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China planning new-year boost for national ‘investment environment’

China has announced plans to “improve the investment environment” in 2015, by boosting market access in the service sector and “further opening up manufacturing sectors”.

China’s Central Economic Work Conference (CEWC) said activities to improve the investment climate would draw on experiences from the 29-kilometre China (Shanghai) Free Trade Zone (FTZ), that was set up in 2013, the state-run Xinhua News Agency reported.

Xinhua said: “Inbound overseas investment will be stabilised and higher quality investment sought. “Efficiency and quality of outbound investment will be improved, sectors with competitive edges will be encouraged to go overseas, and the internationalisation of the yuan (renminbi) will be boosted in a steady way.”

According to Xinhua, the CEWC said: “A balance will be struck between domestic and overseas demand, between imports and exports, and between inbound and outbound investment. Balanced international payments should be achieved step by step, and a new open economic mechanism will be built.”

The CEWC’s announcement is the latest in a series of initiatives unveiled by China in recent months aimed at reforming the country’s commercial and economic prospects.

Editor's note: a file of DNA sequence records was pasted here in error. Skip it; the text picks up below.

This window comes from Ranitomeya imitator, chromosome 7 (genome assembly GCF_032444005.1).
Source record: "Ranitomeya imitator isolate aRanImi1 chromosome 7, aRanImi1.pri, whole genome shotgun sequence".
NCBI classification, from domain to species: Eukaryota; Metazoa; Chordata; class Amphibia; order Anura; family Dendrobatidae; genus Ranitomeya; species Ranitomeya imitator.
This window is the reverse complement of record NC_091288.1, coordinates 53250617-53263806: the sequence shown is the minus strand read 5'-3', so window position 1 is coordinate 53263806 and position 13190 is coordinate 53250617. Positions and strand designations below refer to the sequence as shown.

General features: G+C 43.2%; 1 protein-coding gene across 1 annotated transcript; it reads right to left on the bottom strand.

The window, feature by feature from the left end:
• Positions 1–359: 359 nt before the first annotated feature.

Last month, the National Development and Reform Commission (NDRC) proposed changes to China's Foreign Investment Guidance Catalogue to encourage more foreign companies to invest in the country.

Wang Dong, an NDRC official, told Xinhua that the proposed changes included the greatest number of changes removing restrictions on foreign investment in the catalogue's history. The proposals included reducing the number of sectors that limit foreign investment from 79 to 35, and cutting the number of sectors where Chinese investors must hold a larger share from 44 to 32.

In September, China's State Council (cabinet) decided to temporarily adjust some special administrative measures on foreign investment in certain industries in the FTZ.

According to the cabinet, the FTZ is to be “temporarily exempt from restrictions on foreign investment in businesses like shipping, automobiles, civil aviation and infrastructure development”.

In addition, foreign investors’ stake in a joint venture shipping agency in the FTZ will be allowed to exceed 51%, beyond the existing national regulatory cap of 49%.

A total of 1,016 foreign-funded projects worth $5.4 billion were launched in the FTZ in the first half of this year, according to the Shanghai Commission of Commerce. The number “accounted for nearly half of all foreign-funded projects in the city and nearly 20% of projects launched in the zone”.

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